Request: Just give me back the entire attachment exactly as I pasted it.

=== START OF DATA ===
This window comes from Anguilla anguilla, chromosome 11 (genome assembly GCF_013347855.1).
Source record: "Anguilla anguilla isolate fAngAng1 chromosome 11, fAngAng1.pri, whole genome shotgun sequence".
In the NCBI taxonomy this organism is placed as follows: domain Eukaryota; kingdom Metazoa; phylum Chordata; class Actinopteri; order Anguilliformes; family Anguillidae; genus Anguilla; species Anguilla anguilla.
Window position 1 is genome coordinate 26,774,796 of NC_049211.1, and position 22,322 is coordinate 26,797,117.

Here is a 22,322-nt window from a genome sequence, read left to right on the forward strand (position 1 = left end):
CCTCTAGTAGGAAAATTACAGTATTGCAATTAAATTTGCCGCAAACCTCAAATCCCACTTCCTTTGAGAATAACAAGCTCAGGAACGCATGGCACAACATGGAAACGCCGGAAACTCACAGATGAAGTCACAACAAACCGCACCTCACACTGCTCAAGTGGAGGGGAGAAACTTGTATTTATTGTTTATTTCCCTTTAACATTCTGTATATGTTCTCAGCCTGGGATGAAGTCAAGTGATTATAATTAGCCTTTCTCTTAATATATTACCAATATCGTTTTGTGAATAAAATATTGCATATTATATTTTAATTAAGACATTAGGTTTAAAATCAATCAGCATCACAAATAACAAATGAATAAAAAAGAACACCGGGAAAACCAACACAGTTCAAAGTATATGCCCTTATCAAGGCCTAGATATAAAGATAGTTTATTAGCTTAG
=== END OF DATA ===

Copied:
This window comes from Anguilla anguilla, chromosome 11 (genome assembly GCF_013347855.1).
Source record: "Anguilla anguilla isolate fAngAng1 chromosome 11, fAngAng1.pri, whole genome shotgun sequence".
In the NCBI taxonomy this organism is placed as follows: domain Eukaryota; kingdom Metazoa; phylum Chordata; class Actinopteri; order Anguilliformes; family Anguillidae; genus Anguilla; species Anguilla anguilla.
Window position 1 is genome coordinate 26,774,796 of NC_049211.1, and position 22,322 is coordinate 26,797,117.

Here is a 22,322-nt window from a genome sequence, read left to right on the forward strand (position 1 = left end):
CCTCTAGTAGGAAAATTACAGTATTGCAATTAAATTTGCCGCAAACCTCAAATCCCACTTCCTTTGAGAATAACAAGCTCAGGAACGCATGGCACAACATGGAAACGCCGGAAACTCACAGATGAAGTCACAACAAACCGCACCTCACACTGCTCAAGTGGAGGGGAGAAACTTGTATTTATTGTTTATTTCCCTTTAACATTCTGTATATGTTCTCAGCCTGGGATGAAGTCAAGTGATTATAATTAGCCTTTCTCTTAATATATTACCAATATCGTTTTGTGAATAAAATATTGCATATTATATTTTAATTAAGACATTAGGTTTAAAATCAATCAGCATCACAAATAACAAATGAATAAAAAAGAACACCGGGAAAACCAACACAGTTCAAAGTATATGCCCTTATCAAGGCCTAGATATAAAGATAGTTTATTAGCTTAG